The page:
The moment I squeezed the toothpaste again this time from the end of the tube my mother's creaky squeak of a voice came out. "It's bad enough you have to summon me from the dead and interrupt my time frolicking with angels, but--"

The moment I stopped squeezing, the voice stopped. I didn't know how this was possible, but there was no doubt this was the voice of my mother. I pinched the plastic tube again.

"--you had to go with a budget necromancer. You couldn't even fork over the money to hire a professional. What did you expect, an amateur would get it right?"

There was so much toothpaste on my toothbrush it dribbled onto the floor.

I held the brush and paste over the sink. I said, "I need you to know I'm sorry about what I said in our last conversation. I understand you just wanted the best for me. I shouldn't have shouted at you. I'm sorry. I hope you don't blame me for causing your death." I swallowed, my throat tight. "I need you to tell me it's all right. That you're all right. I need to know you forgive me." Tears welled up in my eyes.

I squeezed the toothpaste again. "Of course it isn't all right. I'm dead. And you're still dating that good-for-nothing oaf." A long snake of blue spilled into the sink. There wasn't much toothpaste left in the tube. "The least you could have done is listen to my advice, but no, you have to do everything yourway."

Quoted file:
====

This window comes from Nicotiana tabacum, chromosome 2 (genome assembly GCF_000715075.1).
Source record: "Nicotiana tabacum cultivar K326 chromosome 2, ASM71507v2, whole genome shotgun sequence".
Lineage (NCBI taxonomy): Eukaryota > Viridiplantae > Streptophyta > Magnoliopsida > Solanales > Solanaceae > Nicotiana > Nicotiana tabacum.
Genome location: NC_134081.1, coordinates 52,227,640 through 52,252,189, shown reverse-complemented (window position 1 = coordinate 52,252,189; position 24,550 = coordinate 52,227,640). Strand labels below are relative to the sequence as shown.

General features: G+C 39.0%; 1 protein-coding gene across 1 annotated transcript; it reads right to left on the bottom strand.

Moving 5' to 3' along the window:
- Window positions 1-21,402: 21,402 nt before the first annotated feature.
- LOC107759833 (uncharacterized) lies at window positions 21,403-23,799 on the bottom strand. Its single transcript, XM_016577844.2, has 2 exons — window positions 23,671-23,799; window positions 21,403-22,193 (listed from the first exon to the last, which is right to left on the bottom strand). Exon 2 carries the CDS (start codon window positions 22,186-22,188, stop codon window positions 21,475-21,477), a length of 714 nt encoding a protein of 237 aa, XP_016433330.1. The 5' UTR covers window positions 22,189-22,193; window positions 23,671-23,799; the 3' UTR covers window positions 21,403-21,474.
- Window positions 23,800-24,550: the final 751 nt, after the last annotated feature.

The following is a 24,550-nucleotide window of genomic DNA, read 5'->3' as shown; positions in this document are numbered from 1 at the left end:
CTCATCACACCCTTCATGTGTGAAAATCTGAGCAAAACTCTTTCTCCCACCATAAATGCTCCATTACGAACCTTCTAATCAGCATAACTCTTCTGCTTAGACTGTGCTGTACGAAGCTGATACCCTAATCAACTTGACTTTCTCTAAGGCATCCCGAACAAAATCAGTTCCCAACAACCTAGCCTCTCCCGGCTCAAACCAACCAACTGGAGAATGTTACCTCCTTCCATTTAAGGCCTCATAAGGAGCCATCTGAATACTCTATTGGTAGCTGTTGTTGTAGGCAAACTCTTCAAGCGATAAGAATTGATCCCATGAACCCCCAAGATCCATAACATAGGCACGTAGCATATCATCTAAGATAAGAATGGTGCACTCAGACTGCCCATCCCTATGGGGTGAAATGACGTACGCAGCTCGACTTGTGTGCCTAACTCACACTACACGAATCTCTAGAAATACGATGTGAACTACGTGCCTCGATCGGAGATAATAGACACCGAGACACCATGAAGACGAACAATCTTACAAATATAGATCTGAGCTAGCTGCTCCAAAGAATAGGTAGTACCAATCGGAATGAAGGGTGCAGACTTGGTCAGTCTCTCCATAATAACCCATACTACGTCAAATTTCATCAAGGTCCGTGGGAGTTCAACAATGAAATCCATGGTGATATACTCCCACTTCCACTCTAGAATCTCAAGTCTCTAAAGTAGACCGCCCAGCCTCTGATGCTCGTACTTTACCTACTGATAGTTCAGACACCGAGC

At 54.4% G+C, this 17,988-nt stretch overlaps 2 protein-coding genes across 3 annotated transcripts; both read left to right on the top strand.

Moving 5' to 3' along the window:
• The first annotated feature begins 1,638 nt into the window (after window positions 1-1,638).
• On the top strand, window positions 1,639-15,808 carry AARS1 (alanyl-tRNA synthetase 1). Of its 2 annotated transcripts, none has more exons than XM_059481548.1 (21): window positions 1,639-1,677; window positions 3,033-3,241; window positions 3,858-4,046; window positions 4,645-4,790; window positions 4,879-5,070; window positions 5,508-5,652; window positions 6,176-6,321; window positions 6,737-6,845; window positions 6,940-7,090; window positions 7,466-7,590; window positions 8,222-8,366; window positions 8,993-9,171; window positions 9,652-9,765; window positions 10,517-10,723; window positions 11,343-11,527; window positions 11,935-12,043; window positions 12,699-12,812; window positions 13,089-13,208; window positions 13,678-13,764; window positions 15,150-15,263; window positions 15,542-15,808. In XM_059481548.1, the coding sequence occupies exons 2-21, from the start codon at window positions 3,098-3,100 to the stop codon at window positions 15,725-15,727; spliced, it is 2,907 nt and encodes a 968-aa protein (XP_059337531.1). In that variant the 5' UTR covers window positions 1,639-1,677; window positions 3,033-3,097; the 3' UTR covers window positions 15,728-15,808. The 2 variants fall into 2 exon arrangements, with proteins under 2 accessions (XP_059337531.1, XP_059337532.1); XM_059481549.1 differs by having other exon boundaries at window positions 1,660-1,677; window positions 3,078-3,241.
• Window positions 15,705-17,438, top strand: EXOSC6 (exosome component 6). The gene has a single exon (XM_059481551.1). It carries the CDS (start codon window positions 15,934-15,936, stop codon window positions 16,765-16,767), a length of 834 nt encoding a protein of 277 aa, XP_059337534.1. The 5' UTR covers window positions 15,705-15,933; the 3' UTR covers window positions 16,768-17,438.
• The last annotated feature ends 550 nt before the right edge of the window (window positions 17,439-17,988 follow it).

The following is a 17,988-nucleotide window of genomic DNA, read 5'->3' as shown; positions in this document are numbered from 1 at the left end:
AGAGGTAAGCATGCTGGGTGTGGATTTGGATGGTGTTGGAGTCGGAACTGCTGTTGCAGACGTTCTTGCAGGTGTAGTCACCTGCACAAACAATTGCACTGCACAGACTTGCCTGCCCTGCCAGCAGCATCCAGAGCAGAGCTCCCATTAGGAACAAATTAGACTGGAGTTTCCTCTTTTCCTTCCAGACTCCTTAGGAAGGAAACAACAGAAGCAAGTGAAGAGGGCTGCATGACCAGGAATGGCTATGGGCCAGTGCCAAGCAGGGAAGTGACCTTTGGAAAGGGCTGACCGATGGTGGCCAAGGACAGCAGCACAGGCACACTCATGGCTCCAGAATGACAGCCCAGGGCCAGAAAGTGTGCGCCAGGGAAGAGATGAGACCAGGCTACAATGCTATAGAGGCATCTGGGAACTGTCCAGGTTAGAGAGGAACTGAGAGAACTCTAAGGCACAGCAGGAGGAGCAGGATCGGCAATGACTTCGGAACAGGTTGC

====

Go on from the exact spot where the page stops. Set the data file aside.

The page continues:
Anger flared up in me. She wasn't any more rational or sympathetic than she'd been in life. I wasn't sure what I'd expected. I waited until I calmed enough to speak.

"Mom, I need you to listen for a minute. I love Gene. I'm not going to break up with him just because he isn't a brain surgeon or rocket scientist. Yes, he is a custodian in my law firm's building. I'm okay with that. We can make things work. Isn't love more important than money?" I closed my eyes, thinking of her and my father. Money hadn't been everything. This was my one chance to make things right between us. "I realize I might make different choices than you would. I need you to accept that and be okay with that. And I need you to know that despite all our differences, I love you. I hope you'll still be able to love me." I sniffled and wiped my eyes on mysleeve.

I pushed from the bottom corners and worked the last of the toothpaste out."I don't even know why you bothered to ask my opinion. You're just going to do whatever you want to do no matter what. I can forgive you for--" There was no more toothpaste. I pushed with my thumbs, my hands shaking with exertion as a tiny bit more squirted out. "loving an imbecile. I just can't forgive you for--"

I stared at the empty vessel. I told myself it was for the best. I didn't need to hear the rest of her diatribe. I had tried to make peace. As usual, she hadn't.

It took me ten minutes to clean up the mess in the bathroom. I reached foa new tube of toothpaste, but I was afraid I would hear her rant start up again. Instead, I picked up the cinnamon dental floss, opened the cap and pulled on the string.

My mother's voice came out of the plastic box. "And another thing--"

I tore off the floss and closed the lid before replacing it in the drawer.

This was going to make dental hygiene impossible until I got that budget necromancer to fix what he'd started. On the other
hand, what if he couldn't fix it? A lump settled in my stomach at the thought. There might be a reason he had bad breath.